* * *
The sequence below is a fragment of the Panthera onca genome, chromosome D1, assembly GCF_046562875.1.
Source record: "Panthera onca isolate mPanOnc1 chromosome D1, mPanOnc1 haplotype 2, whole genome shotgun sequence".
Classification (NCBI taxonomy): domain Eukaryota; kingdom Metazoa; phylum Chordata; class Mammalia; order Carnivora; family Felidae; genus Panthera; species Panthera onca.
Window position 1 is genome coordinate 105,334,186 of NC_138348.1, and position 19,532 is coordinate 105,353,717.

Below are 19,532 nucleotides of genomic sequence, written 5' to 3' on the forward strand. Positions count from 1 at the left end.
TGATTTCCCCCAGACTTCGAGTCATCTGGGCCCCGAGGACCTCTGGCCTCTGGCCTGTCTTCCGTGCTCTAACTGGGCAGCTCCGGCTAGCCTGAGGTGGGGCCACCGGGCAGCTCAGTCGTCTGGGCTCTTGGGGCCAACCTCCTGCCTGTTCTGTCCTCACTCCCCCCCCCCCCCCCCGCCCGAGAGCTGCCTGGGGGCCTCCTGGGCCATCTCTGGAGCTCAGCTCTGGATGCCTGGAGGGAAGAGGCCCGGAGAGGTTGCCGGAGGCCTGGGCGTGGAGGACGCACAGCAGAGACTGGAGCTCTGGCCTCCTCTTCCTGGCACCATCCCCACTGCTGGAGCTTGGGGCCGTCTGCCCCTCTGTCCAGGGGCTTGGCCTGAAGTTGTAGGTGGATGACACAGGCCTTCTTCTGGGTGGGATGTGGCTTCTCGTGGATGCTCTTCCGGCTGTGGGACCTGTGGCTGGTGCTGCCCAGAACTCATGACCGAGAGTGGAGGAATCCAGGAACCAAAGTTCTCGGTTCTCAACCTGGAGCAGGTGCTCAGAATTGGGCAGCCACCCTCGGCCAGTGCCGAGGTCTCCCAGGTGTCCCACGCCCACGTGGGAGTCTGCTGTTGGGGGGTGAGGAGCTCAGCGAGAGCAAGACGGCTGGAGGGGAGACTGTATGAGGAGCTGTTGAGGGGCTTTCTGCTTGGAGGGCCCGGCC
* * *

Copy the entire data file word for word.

The sequence below is a fragment of the Panthera onca genome, chromosome D1, assembly GCF_046562875.1.
Source record: "Panthera onca isolate mPanOnc1 chromosome D1, mPanOnc1 haplotype 2, whole genome shotgun sequence".
Classification (NCBI taxonomy): domain Eukaryota; kingdom Metazoa; phylum Chordata; class Mammalia; order Carnivora; family Felidae; genus Panthera; species Panthera onca.
Window position 1 is genome coordinate 105,334,186 of NC_138348.1, and position 19,532 is coordinate 105,353,717.

Below are 19,532 nucleotides of genomic sequence, written 5' to 3' on the forward strand. Positions count from 1 at the left end.
TGATTTCCCCCAGACTTCGAGTCATCTGGGCCCCGAGGACCTCTGGCCTCTGGCCTGTCTTCCGTGCTCTAACTGGGCAGCTCCGGCTAGCCTGAGGTGGGGCCACCGGGCAGCTCAGTCGTCTGGGCTCTTGGGGCCAACCTCCTGCCTGTTCTGTCCTCACTCCCCCCCCCCCCCCCCGCCCGAGAGCTGCCTGGGGGCCTCCTGGGCCATCTCTGGAGCTCAGCTCTGGATGCCTGGAGGGAAGAGGCCCGGAGAGGTTGCCGGAGGCCTGGGCGTGGAGGACGCACAGCAGAGACTGGAGCTCTGGCCTCCTCTTCCTGGCACCATCCCCACTGCTGGAGCTTGGGGCCGTCTGCCCCTCTGTCCAGGGGCTTGGCCTGAAGTTGTAGGTGGATGACACAGGCCTTCTTCTGGGTGGGATGTGGCTTCTCGTGGATGCTCTTCCGGCTGTGGGACCTGTGGCTGGTGCTGCCCAGAACTCATGACCGAGAGTGGAGGAATCCAGGAACCAAAGTTCTCGGTTCTCAACCTGGAGCAGGTGCTCAGAATTGGGCAGCCACCCTCGGCCAGTGCCGAGGTCTCCCAGGTGTCCCACGCCCACGTGGGAGTCTGCTGTTGGGGGGTGAGGAGCTCAGCGAGAGCAAGACGGCTGGAGGGGAGACTGTATGAGGAGCTGTTGAGGGGCTTTCTGCTTGGAGGGCCCGGCC